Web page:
The benefit of age is seeing the people you’ve ruined. Willie Nelson knows this, and up next in 200 Sad Songs he’ll explain the autumnal years regret he walks through. Love is fun.
“Maybe I didn’t love you quite as often as I could have”, Willie Nelson tenderly sings, his voice cracking due to emotion, and helped along by thousands of joints. Maybes aside, this is a simple tale of a man realising far too late that he was the sole architect in the downfall of his relationship. He was distant for far too long, and now she is.
The true tragedy of this song is captured towards the tail end of the second verse:
“I guess I never told you
I am so happy that you’re mine
Little things I should have said and done
I just never took the time
You were always on my mind”
The “maybes” that punctuate verse one are now lost as he takes full ownership of letting this love slip through his fingers. As is often the case, it was a slow, constant neglect that dissolved this relationship, not one big explosion. The little things he mentions aren’t little things at all, which he is realising. In the bridge he asks for “one more chance” but you can tell he knows it’s just not going to happen. It’s too late.
Of course, Willie Nelson’s version is the second-most famous, after Elvis Presley’s 1972 take – routinely held up as his finest vocal performance. I disagree. Although he recorded his version only weeks after Priscilla left him, this is nowhere to be heard in his voice – his stately croon keeps any emotion at bay. Willie, as is fitting for a country singer, lets all his years of regret out in one huge valve release. It’s heartbreaking, but somehow stoic, like he has accepted his lot and – aside from one plea in the bridge – is moving on slowly. Of course, this was the problem in the first place, Willie!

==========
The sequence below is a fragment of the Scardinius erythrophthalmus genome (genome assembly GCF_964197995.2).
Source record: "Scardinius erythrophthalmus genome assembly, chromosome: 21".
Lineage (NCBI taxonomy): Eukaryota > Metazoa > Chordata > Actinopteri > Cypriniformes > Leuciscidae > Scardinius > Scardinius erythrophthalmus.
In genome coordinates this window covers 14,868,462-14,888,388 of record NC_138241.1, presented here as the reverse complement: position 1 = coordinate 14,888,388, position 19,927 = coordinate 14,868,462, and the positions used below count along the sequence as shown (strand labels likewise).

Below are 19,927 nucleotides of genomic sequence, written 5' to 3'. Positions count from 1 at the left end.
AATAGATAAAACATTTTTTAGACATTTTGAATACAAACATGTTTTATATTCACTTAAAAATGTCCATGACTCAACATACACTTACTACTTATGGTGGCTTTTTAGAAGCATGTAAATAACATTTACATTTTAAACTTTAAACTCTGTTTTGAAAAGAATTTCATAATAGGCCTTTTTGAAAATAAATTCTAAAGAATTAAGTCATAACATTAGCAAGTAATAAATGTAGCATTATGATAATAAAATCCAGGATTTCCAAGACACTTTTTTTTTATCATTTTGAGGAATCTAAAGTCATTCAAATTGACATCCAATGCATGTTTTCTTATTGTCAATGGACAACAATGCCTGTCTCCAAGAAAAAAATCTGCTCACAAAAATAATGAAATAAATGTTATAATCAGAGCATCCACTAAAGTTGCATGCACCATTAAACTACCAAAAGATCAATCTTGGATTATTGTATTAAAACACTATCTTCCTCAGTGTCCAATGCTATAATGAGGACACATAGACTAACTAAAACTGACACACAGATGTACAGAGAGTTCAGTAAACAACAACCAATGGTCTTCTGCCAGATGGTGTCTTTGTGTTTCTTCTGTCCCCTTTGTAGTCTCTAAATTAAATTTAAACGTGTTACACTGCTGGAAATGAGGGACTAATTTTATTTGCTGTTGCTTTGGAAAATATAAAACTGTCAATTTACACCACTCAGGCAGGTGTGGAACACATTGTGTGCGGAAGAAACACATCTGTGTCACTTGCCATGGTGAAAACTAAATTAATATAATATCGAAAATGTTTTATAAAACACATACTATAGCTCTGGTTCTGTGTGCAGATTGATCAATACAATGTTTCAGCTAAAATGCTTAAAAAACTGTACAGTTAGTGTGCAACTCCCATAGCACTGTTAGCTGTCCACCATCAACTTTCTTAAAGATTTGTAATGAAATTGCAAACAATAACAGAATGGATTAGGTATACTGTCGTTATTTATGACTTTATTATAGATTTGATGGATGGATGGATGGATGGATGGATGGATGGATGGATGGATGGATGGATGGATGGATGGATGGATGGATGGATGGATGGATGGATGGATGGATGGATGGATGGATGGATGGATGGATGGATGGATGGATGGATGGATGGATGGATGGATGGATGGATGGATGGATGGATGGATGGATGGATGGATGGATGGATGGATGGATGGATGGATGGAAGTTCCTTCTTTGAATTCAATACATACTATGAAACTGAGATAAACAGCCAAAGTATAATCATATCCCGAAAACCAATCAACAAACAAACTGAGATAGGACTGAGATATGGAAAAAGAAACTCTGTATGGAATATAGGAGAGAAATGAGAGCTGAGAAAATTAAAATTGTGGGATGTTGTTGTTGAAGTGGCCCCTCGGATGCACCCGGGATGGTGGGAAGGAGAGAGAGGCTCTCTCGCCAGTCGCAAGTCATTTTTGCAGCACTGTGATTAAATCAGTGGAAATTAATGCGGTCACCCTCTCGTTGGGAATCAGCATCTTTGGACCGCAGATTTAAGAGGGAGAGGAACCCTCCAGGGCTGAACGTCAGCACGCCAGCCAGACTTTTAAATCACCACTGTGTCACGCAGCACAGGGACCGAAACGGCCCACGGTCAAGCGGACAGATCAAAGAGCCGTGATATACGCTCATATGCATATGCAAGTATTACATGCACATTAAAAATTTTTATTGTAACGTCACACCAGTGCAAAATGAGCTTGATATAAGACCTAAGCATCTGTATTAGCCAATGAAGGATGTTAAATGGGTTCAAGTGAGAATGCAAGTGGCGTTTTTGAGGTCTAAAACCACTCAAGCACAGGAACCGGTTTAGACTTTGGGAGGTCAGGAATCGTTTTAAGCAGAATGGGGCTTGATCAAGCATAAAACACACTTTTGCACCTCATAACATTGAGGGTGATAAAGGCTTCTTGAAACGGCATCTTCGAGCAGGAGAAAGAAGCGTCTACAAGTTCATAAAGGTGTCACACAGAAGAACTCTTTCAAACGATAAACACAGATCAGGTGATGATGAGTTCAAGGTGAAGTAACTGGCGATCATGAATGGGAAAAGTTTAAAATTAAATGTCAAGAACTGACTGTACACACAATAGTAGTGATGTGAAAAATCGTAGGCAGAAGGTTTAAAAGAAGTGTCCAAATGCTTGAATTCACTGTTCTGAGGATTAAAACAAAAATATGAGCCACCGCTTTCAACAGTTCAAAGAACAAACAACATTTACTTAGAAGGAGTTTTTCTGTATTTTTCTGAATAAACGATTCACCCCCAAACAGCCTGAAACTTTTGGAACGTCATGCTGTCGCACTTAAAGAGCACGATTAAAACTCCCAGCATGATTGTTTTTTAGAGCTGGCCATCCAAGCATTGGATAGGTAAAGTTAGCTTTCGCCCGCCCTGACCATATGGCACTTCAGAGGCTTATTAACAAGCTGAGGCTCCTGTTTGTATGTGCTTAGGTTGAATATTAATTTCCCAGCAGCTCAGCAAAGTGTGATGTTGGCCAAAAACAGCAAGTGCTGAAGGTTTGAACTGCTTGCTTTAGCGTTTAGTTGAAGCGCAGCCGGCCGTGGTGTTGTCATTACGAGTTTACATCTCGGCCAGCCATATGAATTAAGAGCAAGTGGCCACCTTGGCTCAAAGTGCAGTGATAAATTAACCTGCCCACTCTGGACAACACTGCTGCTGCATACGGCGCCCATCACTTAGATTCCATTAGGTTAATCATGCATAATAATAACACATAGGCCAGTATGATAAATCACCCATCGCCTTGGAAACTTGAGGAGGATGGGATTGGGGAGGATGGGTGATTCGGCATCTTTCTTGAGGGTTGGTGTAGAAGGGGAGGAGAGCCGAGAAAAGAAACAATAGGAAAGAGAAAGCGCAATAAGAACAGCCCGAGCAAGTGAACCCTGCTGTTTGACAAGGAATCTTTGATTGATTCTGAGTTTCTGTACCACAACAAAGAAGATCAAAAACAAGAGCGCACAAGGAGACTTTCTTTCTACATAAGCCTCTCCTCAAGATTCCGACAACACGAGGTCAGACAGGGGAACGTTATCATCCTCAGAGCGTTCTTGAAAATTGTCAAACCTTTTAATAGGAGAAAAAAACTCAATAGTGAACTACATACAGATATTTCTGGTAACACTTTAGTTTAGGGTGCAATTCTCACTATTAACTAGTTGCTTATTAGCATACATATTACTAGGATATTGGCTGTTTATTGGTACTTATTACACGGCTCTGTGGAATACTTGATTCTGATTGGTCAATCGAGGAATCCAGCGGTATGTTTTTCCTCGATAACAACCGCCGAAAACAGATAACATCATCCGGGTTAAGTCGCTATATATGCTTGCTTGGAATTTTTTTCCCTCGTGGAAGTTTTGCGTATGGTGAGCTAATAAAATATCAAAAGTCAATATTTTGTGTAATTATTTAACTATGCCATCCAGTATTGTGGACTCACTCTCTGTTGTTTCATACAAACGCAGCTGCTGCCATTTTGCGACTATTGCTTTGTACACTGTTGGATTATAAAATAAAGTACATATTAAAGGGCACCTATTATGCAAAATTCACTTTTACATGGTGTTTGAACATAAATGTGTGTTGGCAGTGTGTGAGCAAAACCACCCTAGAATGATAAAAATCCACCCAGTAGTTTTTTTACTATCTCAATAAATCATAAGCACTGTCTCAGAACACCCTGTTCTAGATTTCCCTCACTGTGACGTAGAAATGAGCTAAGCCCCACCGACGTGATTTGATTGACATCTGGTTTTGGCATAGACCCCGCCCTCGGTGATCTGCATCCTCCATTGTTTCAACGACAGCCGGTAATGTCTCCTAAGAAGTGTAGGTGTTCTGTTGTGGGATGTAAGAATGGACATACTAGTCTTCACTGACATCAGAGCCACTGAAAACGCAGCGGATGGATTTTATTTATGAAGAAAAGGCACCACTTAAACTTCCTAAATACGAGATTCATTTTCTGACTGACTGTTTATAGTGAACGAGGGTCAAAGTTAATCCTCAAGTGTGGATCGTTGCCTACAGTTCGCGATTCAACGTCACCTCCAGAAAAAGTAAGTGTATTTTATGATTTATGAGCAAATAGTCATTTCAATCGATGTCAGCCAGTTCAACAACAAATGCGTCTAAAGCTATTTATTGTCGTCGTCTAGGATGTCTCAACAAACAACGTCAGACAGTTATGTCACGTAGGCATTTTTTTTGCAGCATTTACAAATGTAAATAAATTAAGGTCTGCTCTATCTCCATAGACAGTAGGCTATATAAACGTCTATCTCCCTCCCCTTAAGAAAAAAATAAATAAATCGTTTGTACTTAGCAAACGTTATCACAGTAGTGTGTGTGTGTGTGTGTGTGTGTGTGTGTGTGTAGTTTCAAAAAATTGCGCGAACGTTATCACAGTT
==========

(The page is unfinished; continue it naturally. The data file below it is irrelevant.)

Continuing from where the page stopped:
Ricky Gervais picked this version on BBC’s ‘Desert Island Discs’ back in 2007, and summarised the appeal of the song magnificently:
“The Elvis version’s beautiful, but I never considered Elvis vulnerable enough to pull this song off”, he begins, as way of an introduction. “It’s that regret; it’s that guy who’s maybe made some mistakes and now he’s in the twilight years and he’s trying to put it right. This one, out of all the songs, nearly makes me cry every time.”